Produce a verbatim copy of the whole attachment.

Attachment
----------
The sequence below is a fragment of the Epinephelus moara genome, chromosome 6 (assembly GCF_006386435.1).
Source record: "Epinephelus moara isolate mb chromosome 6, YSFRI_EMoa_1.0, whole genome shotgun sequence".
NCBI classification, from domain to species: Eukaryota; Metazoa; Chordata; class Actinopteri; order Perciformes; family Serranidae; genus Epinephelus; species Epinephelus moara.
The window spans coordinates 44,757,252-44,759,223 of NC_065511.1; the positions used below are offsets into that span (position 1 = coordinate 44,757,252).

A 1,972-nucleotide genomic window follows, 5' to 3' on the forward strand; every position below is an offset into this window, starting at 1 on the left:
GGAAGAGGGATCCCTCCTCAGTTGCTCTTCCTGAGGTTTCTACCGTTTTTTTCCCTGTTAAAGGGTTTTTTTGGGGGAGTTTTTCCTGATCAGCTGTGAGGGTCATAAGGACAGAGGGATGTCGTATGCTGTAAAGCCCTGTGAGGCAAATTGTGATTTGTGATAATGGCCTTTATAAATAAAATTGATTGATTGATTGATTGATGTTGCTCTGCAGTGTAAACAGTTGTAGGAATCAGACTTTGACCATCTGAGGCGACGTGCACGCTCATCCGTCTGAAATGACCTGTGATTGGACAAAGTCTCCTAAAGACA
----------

The sequence below is a fragment of the Epinephelus moara genome, chromosome 6 (assembly GCF_006386435.1).
Source record: "Epinephelus moara isolate mb chromosome 6, YSFRI_EMoa_1.0, whole genome shotgun sequence".
NCBI classification, from domain to species: Eukaryota; Metazoa; Chordata; class Actinopteri; order Perciformes; family Serranidae; genus Epinephelus; species Epinephelus moara.
The window spans coordinates 44,757,252-44,759,223 of NC_065511.1; the positions used below are offsets into that span (position 1 = coordinate 44,757,252).

A 1,972-nucleotide genomic window follows, 5' to 3' on the forward strand; every position below is an offset into this window, starting at 1 on the left:
GGAAGAGGGATCCCTCCTCAGTTGCTCTTCCTGAGGTTTCTACCGTTTTTTTCCCTGTTAAAGGGTTTTTTTGGGGGAGTTTTTCCTGATCAGCTGTGAGGGTCATAAGGACAGAGGGATGTCGTATGCTGTAAAGCCCTGTGAGGCAAATTGTGATTTGTGATAATGGCCTTTATAAATAAAATTGATTGATTGATTGATTGATGTTGCTCTGCAGTGTAAACAGTTGTAGGAATCAGACTTTGACCATCTGAGGCGACGTGCACGCTCATCCGTCTGAAATGACCTGTGATTGGACAAAGTCTCCTAAAGACA